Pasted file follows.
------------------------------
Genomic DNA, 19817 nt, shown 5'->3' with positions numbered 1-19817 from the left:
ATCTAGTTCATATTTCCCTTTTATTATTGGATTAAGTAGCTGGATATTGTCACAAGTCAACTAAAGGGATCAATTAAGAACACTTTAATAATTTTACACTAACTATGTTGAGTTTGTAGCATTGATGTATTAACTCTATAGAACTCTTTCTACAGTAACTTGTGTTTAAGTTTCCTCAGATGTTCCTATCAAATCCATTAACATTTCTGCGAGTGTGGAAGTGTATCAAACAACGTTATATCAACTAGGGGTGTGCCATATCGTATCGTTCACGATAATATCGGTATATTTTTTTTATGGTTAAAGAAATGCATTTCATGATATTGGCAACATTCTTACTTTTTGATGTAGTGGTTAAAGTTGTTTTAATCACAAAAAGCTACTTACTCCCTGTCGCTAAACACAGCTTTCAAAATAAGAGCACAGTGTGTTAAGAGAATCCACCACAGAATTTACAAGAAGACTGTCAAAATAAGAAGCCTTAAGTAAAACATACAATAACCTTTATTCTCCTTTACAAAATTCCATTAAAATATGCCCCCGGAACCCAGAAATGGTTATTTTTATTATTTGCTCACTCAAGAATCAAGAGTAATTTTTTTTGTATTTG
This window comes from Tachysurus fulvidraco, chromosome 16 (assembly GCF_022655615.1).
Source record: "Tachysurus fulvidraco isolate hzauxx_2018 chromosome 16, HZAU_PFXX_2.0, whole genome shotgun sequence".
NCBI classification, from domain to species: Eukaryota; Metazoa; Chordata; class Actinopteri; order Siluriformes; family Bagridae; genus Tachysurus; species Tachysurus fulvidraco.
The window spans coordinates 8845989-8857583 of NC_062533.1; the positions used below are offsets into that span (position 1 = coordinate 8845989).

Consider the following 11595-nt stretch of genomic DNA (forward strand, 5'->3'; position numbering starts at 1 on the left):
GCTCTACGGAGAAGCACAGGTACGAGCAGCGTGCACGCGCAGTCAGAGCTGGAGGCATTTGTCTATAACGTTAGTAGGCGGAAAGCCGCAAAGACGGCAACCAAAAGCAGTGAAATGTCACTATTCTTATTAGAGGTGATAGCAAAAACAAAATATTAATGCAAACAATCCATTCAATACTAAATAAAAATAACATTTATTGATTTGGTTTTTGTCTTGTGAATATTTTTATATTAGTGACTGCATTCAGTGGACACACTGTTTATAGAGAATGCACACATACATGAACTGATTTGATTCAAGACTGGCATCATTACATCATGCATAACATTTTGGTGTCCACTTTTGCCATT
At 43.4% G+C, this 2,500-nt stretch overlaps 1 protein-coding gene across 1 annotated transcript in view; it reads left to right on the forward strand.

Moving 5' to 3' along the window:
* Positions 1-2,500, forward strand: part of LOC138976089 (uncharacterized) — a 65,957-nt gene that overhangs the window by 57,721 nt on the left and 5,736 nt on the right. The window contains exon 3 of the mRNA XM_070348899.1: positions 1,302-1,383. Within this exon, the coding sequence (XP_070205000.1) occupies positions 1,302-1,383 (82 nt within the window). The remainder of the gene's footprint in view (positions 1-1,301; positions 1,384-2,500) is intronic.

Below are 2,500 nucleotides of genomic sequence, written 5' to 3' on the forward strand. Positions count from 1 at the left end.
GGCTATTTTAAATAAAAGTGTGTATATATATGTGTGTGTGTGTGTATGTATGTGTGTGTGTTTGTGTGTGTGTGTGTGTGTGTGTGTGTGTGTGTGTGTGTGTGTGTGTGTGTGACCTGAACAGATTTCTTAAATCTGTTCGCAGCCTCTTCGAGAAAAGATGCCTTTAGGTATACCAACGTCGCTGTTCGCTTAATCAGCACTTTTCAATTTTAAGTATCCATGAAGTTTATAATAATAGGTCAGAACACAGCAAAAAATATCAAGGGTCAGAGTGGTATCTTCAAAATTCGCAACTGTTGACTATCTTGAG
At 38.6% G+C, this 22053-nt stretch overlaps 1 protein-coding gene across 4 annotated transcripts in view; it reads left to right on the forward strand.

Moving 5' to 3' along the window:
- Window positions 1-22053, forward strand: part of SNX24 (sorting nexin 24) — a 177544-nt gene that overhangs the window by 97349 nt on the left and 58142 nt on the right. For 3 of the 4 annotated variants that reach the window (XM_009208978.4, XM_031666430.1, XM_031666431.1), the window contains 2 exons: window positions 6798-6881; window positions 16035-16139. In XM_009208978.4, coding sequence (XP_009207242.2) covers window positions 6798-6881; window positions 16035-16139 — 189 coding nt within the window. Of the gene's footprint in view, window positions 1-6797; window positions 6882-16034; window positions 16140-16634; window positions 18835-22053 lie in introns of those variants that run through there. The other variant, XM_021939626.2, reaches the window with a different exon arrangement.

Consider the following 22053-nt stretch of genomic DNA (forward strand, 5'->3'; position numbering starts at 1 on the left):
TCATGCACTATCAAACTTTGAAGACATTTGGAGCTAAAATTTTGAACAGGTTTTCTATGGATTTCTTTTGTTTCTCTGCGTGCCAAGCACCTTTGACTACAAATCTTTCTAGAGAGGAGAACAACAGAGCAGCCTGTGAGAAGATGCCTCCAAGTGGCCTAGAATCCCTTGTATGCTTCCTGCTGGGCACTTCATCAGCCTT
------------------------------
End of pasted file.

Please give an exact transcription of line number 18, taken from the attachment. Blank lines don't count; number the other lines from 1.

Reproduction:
TCATGCACTATCAAACTTTGAAGACATTTGGAGCTAAAATTTTGAACAGGTTTTCTATGGATTTCTTTTGTTTCTCTGCGTGCCAAGCACCTTTGACTACAAATCTTTCTAGAGAGGAGAACAACAGAGCAGCCTGTGAGAAGATGCCTCCAAGTGGCCTAGAATCCCTTGTATGCTTCCTGCTGGGCACTTCATCAGCCTT